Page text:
Why we cannot assign values in the map method?

Tell us what’s happening:

Hello. So i solved the ‘Search and Replace’ challenge using a for loop, but i wanted to practise also the map method. So when i tried the map method in order to iterate each element of the array and check if it mathes the ‘before’ string, i tried to assign the ‘after’ value on the ‘item’ but in the end, outside the method the array remains the same as before.

When i used console.log(item); in the scope of the map method, the value was changed but outside it was not? Why?

  **Your code so far**

function myReplace(str, before, after) {
if(before[0]==before[0].toUpperCase()){
  after=after.replace(after[0],after[0].toUpperCase());
  
}else{
   after=after.replace(after[0],after[0].toLowerCase());
}

let arr = str.split(" ");

for(let i=0;i<arr.length;i++){
  if(arr[i].toLowerCase()==before.toLowerCase()){
    arr[i]=after;
  }
}

// arr.map(item=>{
//   if(item.toLowerCase()==before.toLowerCase()){
//     item=after;
//   }
// });

return arr.join(" ");
}

//myReplace("A quick brown fox jumped over the lazy dog", "jumped", "leaped");
//myReplace("He is Sleeping on the couch", "Sleeping", "sitting");
myReplace("I think we should look up there", "up", "Down");
  **Your browser information:**

User Agent is: Mozilla/5.0 (Windows NT 10.0; Win64; x64) AppleWebKit/537.36 (KHTML, like Gecko) Chrome/89.0.4389.82 Safari/537.36.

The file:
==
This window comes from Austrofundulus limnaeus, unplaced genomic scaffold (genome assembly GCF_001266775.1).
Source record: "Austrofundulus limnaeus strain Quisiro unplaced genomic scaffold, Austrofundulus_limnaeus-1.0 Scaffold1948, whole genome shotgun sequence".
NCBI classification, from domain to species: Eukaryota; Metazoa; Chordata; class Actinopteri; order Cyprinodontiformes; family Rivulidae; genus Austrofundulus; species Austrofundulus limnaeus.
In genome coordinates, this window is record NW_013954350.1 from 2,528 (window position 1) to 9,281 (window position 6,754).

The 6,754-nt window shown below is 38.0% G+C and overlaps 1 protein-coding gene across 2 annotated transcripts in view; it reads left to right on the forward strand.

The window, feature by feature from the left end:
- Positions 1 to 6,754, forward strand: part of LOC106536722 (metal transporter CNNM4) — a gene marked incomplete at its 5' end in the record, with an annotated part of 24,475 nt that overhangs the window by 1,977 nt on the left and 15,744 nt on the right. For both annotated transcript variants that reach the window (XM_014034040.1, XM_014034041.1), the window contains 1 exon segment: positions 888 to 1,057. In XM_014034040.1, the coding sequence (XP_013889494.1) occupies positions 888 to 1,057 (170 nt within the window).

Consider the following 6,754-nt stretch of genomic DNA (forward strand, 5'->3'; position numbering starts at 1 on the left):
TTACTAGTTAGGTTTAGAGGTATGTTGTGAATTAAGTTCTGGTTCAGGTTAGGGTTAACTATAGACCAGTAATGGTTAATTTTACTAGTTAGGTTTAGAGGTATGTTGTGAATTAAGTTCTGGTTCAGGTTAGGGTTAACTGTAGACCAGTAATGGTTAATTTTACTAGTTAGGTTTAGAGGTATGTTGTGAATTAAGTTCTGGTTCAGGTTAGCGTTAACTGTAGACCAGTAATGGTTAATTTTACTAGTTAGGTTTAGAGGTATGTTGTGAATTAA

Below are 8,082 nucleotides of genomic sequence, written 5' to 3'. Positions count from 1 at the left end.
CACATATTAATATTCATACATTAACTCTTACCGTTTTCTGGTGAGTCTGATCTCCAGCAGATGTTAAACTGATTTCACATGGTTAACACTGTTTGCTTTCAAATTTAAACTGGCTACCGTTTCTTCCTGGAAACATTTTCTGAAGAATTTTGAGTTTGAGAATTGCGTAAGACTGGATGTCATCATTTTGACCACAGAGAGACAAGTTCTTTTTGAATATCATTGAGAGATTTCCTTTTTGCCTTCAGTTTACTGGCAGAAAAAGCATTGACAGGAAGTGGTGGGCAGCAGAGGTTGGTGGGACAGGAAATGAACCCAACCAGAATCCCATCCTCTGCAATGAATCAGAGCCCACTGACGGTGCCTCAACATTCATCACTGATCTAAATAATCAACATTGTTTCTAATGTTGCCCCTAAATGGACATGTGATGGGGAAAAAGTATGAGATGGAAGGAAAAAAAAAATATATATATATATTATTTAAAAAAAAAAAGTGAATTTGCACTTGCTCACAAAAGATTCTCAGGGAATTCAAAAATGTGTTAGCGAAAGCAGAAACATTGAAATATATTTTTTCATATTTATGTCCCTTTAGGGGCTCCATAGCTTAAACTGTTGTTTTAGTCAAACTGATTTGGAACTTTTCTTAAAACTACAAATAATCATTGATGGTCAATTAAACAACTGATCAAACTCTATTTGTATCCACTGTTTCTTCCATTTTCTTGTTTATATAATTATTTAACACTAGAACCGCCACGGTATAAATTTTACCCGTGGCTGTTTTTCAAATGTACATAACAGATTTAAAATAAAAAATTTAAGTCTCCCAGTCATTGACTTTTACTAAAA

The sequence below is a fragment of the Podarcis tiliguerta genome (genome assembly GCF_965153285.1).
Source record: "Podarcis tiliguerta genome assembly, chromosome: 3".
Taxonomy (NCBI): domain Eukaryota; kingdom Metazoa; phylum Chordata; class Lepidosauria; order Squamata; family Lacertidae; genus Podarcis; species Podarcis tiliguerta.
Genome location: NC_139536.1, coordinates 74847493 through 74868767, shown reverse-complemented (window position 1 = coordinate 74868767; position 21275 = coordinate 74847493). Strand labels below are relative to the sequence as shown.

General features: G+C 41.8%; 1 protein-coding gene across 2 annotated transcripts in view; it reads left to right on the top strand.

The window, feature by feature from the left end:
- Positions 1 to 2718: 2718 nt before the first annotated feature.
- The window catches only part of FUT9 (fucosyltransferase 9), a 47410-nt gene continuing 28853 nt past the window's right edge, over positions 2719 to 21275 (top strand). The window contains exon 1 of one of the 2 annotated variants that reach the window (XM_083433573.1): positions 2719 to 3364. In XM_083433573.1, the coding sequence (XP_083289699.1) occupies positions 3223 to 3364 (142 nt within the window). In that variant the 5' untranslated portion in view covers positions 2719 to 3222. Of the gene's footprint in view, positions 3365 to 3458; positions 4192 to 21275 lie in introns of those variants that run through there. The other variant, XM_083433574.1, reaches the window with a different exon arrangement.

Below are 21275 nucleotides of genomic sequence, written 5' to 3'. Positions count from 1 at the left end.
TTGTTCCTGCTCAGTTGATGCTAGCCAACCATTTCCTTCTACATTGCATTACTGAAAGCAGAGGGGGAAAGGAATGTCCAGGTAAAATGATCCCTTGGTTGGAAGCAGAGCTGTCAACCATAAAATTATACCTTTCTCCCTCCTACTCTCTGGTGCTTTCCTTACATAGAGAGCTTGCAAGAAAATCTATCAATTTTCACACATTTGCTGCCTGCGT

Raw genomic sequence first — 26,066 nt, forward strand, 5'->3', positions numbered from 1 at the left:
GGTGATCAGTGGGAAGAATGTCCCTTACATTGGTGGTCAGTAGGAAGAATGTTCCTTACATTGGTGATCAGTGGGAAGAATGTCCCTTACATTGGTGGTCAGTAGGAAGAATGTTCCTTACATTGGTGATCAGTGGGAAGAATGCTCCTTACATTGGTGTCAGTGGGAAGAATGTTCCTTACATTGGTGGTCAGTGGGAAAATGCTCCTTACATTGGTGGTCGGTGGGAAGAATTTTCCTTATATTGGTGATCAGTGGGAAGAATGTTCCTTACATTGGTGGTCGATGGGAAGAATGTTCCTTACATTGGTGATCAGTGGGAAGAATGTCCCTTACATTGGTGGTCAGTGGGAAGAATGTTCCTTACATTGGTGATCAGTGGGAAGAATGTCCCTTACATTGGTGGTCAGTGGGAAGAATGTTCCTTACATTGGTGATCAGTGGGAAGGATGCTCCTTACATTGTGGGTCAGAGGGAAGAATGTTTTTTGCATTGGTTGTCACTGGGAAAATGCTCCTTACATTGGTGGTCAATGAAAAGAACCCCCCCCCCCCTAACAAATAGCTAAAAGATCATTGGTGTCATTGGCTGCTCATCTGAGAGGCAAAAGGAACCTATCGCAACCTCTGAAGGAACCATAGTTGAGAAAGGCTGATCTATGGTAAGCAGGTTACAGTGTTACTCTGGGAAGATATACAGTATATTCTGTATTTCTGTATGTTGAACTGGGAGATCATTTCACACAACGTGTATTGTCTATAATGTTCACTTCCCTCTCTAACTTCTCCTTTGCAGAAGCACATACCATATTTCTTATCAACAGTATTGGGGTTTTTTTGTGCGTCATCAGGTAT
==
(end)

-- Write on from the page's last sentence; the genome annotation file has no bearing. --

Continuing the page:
Challenge: Search and Replace

Link to the challenge:

Two things:

  • .map doesn’t change the array, it returns a new array. So in your current code, arr is still the same, unless you reassign it
  • within the body of map, you need to return something in each iteration - either item, or after
2 Likes

Got it. I did like this:

function myReplace(str, before, after) {
if(before[0]==before[0].toUpperCase()){
  after=after.replace(after[0],after[0].toUpperCase());
  
}else{
   after=after.replace(after[0],after[0].toLowerCase());
}

let arr = str.split(" ");

let arr2 = arr.map(item=>{
   if(item.toLowerCase()==before.toLowerCase()){
     return item=after;
   }
   return item;
 });

console.log(arr2);
return arr.join(" ");
}

//myReplace("A quick brown fox jumped over the lazy dog", "jumped", "leaped");
//myReplace("He is Sleeping on the couch", "Sleeping", "sitting");
myReplace("I think we should look up there", "up", "Down");

It worked. Thanks!

map returns a new array with the return value of the function used as argument

so you are missing both catching the return value of the map method, and a return statement inside the callback function

1 Like

I agree with what has been said so far, but as a practical example:

const arr1 = [1, 2, 3];
const arr2 = arr1.map(num => num * 2);
console.log(arr1);
// [1, 2, 3]
console.log(arr2);
// [2, 4, 6]

// ***

const arr3 = [1, 2, 3];
const arr4 = arr3.map(num => num *= 2);
console.log(arr3);
// [1, 2, 3]
console.log(arr4);
// [2, 4, 6]

// ***

const arr5 = [1, 2, 3];
const arr6 = arr5.map(num => { num *= 2 });
console.log(arr5);
// [1, 2, 3]
console.log(arr6);
// [undefined, undefined, undefined]

// ***

const arr7 = [{ num: 1 }, { num: 2 }, { num: 3 }];
const arr8 = arr7.map(obj => obj.num *= 2);
console.log(arr7);
// [{ num: 3 }, { num: 4 }, { num: 6 }]
console.log(arr8);
// [2, 4, 6]

In the first example we are doing it the “correct” way. In the second, we are trying to change the passed in value (with the *= but failing - we don’t change anything in the original but because of the implicit return, it still maps. In the third example we are trying to change the passed in variable (and failing) but have forgot to return something so the map doesn’t work. In the last example we see that if the element is a reference type, we can change things inside that object. This is because map is passing in a reference.

1 Like